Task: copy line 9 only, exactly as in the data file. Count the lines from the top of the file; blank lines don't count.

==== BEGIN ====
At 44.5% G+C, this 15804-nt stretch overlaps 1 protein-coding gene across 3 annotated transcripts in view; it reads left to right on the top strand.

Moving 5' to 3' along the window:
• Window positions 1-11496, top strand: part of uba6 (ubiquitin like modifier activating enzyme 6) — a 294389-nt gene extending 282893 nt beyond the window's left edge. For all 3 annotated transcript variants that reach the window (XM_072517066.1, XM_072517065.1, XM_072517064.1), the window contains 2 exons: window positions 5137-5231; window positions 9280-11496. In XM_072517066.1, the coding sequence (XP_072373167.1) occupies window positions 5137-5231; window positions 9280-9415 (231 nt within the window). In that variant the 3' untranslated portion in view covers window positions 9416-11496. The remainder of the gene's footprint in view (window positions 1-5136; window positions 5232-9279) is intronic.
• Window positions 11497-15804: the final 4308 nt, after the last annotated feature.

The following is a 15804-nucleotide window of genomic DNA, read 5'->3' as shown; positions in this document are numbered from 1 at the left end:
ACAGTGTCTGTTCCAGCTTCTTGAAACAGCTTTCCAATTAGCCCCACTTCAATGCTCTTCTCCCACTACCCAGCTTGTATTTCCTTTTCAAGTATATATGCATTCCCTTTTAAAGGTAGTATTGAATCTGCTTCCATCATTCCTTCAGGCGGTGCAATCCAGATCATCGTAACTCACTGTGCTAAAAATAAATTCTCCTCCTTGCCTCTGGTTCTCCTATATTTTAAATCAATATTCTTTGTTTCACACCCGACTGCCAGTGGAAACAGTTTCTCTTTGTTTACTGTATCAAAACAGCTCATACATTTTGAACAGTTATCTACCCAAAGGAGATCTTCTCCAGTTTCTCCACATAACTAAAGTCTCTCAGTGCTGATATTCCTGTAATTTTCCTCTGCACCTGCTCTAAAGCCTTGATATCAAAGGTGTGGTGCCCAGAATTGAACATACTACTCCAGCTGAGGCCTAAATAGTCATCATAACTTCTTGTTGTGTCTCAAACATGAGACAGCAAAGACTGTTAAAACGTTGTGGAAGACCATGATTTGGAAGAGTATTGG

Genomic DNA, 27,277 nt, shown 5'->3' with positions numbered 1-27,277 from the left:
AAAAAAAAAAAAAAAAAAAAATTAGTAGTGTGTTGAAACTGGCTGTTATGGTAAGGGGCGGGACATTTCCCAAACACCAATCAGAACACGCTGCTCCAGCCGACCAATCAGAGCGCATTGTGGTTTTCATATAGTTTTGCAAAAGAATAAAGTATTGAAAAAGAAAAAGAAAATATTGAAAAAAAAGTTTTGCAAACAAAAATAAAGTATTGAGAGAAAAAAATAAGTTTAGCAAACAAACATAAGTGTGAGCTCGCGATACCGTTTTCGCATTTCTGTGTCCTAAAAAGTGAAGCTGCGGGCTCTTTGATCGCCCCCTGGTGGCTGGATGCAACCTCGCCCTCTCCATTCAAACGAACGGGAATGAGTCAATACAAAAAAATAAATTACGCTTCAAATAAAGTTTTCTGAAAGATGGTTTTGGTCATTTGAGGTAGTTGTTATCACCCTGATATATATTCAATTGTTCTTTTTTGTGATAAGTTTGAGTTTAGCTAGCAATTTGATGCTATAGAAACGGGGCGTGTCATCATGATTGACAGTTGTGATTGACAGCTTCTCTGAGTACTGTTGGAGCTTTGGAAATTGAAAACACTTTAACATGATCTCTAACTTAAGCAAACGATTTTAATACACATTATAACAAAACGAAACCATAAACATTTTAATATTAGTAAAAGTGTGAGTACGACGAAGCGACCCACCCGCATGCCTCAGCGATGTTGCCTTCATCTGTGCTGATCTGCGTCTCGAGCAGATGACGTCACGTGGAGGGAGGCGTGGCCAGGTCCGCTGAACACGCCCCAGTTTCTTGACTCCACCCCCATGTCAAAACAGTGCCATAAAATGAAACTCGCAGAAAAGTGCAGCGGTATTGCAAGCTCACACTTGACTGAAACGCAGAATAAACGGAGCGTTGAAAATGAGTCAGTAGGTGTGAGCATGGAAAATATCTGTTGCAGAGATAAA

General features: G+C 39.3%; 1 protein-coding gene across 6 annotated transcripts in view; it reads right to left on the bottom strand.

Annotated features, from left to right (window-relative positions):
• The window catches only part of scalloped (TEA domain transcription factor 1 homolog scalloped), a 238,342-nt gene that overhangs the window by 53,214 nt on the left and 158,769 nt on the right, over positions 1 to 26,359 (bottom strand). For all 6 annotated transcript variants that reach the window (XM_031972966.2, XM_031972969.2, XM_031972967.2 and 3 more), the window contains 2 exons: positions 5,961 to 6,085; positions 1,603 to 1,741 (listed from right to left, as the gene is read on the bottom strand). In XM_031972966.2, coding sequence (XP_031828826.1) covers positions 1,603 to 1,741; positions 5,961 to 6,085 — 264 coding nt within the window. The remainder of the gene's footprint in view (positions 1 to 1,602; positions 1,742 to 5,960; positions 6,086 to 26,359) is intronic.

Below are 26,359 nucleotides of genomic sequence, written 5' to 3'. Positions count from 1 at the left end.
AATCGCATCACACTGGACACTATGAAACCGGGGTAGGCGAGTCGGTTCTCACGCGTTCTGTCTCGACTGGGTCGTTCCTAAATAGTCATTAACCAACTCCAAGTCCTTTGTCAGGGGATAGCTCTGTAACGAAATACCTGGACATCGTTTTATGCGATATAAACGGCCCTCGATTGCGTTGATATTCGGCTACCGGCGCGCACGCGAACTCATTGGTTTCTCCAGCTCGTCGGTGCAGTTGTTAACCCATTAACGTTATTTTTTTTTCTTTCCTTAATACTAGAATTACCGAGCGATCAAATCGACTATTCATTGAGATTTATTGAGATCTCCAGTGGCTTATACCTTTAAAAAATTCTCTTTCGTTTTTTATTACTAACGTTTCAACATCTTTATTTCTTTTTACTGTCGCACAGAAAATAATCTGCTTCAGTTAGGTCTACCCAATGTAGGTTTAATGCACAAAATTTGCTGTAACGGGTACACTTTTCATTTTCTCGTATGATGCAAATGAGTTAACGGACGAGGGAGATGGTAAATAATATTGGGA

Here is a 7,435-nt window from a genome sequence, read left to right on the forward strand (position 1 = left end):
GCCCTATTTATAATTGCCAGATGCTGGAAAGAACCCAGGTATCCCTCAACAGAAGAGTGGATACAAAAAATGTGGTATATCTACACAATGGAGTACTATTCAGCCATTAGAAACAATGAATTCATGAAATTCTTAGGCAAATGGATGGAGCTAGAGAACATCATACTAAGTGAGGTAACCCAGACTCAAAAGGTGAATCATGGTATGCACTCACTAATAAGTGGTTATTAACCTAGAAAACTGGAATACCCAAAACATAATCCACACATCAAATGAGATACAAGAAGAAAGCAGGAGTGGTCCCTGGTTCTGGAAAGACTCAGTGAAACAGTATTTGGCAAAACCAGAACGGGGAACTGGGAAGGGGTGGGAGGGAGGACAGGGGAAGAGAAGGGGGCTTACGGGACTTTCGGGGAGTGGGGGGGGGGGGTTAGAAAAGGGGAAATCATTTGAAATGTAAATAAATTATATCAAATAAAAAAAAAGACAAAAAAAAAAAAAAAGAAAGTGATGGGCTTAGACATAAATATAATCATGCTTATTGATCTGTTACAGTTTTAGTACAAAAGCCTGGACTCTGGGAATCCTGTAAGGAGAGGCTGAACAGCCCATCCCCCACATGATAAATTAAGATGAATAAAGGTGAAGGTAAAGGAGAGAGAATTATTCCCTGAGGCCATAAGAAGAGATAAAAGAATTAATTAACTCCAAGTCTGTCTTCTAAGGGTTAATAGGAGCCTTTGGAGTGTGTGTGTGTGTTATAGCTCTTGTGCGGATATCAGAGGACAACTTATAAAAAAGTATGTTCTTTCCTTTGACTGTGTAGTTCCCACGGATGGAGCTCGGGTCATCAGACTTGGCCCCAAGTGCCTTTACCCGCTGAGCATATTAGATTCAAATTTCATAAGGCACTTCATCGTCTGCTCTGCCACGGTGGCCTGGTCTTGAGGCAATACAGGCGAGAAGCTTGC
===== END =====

General features: G+C 39.3%; 1 protein-coding gene across 6 annotated transcripts in view; it reads right to left on the bottom strand.